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How Modified Comparative Fault Affects Personal Injury Claims

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Every state uses one of three methods to help determine fault and its impact on personal injury claims. In Tennessee, the courts use a modified comparative fault standard to assess the impacts of fault in an accident, but not many injury victims understand how this rule may impact their claim. At the law office of Mitch Grissim & Associates, our experienced Nashville personal injury attorneys are here to answer all your questions and zealously advocate for your case after an accident. To learn more, call or contact our office to schedule a free evaluation of your claims.

Comparative and Contributory Fault

Two types of fault analysis used by some states in personal injury cases is pure comparative and contributory fault. Under the comparative fault system, the court determines the degree of fault for each party involved in an accident and reduces the overall award by that percentage. For example, if a victim suffers $100,000 in damages in a car accident and is found thirty percent at fault, the total compensation is reduced to $70,000. In the same scenario, if the victim is found ninety percent at fault, their compensation is reduced to $10,000.

Under the contributory fault system, which is less common than comparative fault, an injury victim is barred from collecting any compensation if they contributed even the slightest bit to the accident. Even if a victim is only one percent at fault for the injuries sustained they are banned entirely from collecting compensation. The reasoning behind contributory fault is that a victim cannot hold someone else responsible for injuries they contributed to.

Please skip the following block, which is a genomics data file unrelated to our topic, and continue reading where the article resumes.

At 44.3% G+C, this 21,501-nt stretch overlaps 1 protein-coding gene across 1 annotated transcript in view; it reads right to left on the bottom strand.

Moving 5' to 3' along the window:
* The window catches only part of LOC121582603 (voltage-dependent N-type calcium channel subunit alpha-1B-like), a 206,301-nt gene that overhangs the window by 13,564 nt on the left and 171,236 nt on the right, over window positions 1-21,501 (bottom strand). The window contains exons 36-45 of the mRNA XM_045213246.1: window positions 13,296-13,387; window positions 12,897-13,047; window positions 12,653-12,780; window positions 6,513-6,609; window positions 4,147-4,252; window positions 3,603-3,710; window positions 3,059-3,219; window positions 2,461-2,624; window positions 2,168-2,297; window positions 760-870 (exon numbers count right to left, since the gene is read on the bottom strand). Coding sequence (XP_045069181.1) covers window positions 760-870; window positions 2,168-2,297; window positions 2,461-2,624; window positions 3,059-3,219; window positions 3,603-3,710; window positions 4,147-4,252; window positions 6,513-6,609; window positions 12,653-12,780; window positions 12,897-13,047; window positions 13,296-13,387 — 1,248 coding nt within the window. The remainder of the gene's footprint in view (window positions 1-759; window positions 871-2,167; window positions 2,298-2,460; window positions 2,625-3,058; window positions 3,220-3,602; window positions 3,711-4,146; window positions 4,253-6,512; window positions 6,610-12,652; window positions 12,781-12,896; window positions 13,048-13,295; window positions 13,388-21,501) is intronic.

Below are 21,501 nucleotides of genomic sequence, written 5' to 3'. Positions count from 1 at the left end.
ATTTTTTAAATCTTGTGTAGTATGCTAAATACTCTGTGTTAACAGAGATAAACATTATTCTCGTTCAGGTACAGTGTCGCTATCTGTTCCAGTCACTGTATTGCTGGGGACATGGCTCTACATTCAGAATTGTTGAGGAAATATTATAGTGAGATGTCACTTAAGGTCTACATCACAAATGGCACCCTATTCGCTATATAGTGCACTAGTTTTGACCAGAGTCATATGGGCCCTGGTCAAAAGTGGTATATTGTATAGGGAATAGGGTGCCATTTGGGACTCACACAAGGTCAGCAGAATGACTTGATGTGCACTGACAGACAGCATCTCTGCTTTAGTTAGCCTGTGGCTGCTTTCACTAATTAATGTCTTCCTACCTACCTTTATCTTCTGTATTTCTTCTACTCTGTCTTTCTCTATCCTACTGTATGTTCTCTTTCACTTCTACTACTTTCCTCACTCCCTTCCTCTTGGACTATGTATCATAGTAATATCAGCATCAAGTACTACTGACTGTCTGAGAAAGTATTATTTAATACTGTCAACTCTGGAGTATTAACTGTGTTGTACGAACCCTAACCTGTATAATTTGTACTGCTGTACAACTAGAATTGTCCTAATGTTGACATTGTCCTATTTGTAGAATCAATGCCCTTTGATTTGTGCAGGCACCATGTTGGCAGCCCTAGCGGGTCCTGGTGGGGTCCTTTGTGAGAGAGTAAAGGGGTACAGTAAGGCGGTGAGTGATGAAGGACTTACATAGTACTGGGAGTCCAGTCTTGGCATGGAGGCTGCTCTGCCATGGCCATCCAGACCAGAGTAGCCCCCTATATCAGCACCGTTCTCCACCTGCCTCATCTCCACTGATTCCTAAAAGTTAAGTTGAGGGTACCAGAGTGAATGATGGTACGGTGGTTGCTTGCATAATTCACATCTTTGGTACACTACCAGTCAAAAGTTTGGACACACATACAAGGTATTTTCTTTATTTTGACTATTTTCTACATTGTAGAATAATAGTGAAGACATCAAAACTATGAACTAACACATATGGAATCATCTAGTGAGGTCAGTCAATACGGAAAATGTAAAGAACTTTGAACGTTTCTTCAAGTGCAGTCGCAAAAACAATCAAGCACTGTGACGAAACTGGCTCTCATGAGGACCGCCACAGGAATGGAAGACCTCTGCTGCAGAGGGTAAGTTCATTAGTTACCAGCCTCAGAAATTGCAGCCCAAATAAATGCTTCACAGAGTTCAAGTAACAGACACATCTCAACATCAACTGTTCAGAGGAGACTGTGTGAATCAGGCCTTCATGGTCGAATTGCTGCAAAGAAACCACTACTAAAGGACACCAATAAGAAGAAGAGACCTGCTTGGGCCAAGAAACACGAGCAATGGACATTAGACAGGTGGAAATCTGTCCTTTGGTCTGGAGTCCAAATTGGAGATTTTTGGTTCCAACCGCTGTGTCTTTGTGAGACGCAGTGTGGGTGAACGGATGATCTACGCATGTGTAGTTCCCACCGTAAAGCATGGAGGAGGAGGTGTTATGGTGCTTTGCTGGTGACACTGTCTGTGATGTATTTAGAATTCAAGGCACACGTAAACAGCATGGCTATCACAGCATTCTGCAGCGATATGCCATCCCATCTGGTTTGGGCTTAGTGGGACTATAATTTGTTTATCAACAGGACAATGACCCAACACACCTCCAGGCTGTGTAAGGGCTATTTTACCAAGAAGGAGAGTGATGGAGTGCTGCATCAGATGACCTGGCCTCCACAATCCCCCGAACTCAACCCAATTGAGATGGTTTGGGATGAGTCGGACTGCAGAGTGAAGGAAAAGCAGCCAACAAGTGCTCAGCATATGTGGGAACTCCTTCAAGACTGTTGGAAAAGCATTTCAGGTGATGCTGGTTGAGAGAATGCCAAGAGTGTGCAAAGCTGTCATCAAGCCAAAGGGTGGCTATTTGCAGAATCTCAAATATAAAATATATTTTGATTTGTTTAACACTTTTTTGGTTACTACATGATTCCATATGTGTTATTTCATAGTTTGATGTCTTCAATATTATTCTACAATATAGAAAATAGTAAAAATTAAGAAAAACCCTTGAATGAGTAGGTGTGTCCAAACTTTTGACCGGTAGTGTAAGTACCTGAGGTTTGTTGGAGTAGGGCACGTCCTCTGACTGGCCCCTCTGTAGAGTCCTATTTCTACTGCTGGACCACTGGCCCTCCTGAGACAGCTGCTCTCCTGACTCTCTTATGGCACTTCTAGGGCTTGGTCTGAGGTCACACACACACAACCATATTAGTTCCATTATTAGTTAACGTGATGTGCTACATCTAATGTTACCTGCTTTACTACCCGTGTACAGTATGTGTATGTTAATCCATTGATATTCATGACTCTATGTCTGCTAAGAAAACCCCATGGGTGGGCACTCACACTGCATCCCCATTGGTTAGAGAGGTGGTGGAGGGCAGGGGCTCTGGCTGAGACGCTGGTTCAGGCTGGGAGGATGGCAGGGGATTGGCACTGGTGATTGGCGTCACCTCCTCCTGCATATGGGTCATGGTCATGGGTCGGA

Modified Comparative Fault

Tennessee uses a modified comparative fault system, which is often seen as the middle ground between comparative and contributory methods. Under the modified comparative fault rule, the court determines the degree of fault for each party involved in the accident and reduces their compensation by that percentage. However, if a party is found to be fifty percent or more at fault for the accident they are barred from collecting any compensation for their injuries. For example, if a victim suffers $100,000 in damages in a car accident and is found thirty percent at fault, the total compensation is reduced to $70,000. In the same scenario, if the victim is found ninety percent at fault, they collect nothing in compensation because their fault was greater than fifty percent. To learn more about how modified comparative fault may impact your personal injury case, talk to an experienced lawyer today.

Talk to Our Office Today

Have you been injured in an accident in the Nashville area that insurers are trying to blame you for? Determining the level of fault in an accident can mean the difference between getting the compensation you need and receiving nothing for your case. If you have concerns about how fault may affect your personal injury case, the knowledgeable Tennessee personal injury lawyers at Mitch Grissim & Associates can help. Call the office or contact us now to schedule a free consultation.

Resource:

law.cornell.edu/wex/contributory_negligence

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